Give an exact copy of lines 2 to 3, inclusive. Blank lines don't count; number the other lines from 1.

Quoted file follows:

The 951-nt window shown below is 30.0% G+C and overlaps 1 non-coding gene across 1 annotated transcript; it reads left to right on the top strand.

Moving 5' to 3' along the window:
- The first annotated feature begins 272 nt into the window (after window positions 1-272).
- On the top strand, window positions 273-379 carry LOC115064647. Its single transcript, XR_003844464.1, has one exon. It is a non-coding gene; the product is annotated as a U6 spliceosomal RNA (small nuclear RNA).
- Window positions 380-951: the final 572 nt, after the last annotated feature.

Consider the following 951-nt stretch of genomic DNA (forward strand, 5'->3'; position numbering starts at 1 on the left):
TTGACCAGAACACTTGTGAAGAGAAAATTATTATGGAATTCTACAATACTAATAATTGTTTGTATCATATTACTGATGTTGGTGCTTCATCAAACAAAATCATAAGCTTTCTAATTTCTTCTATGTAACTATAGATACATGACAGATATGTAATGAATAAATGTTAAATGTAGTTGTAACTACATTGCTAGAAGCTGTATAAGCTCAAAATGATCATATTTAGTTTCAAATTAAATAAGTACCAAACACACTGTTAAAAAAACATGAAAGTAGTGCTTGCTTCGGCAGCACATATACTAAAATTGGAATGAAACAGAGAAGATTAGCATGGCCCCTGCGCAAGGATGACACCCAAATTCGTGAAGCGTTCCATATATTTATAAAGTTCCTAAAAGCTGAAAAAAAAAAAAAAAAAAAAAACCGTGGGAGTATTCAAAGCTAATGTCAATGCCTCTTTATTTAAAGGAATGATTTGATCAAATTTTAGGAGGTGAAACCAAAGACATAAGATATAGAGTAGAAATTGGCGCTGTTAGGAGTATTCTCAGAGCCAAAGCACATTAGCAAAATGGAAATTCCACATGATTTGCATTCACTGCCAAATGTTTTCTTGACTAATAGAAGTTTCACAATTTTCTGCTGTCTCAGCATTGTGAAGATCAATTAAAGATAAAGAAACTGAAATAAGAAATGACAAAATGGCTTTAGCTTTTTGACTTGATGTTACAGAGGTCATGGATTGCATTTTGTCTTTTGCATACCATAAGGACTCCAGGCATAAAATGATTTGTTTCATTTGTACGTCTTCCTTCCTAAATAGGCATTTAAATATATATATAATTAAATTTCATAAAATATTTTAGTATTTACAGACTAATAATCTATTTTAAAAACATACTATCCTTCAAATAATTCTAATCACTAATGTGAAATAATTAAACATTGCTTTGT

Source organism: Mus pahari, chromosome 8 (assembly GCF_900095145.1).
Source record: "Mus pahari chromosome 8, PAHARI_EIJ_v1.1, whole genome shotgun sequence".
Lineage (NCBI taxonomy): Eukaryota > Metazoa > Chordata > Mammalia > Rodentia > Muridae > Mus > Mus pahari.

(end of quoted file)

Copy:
Moving 5' to 3' along the window:
- The first annotated feature begins 272 nt into the window (after window positions 1-272).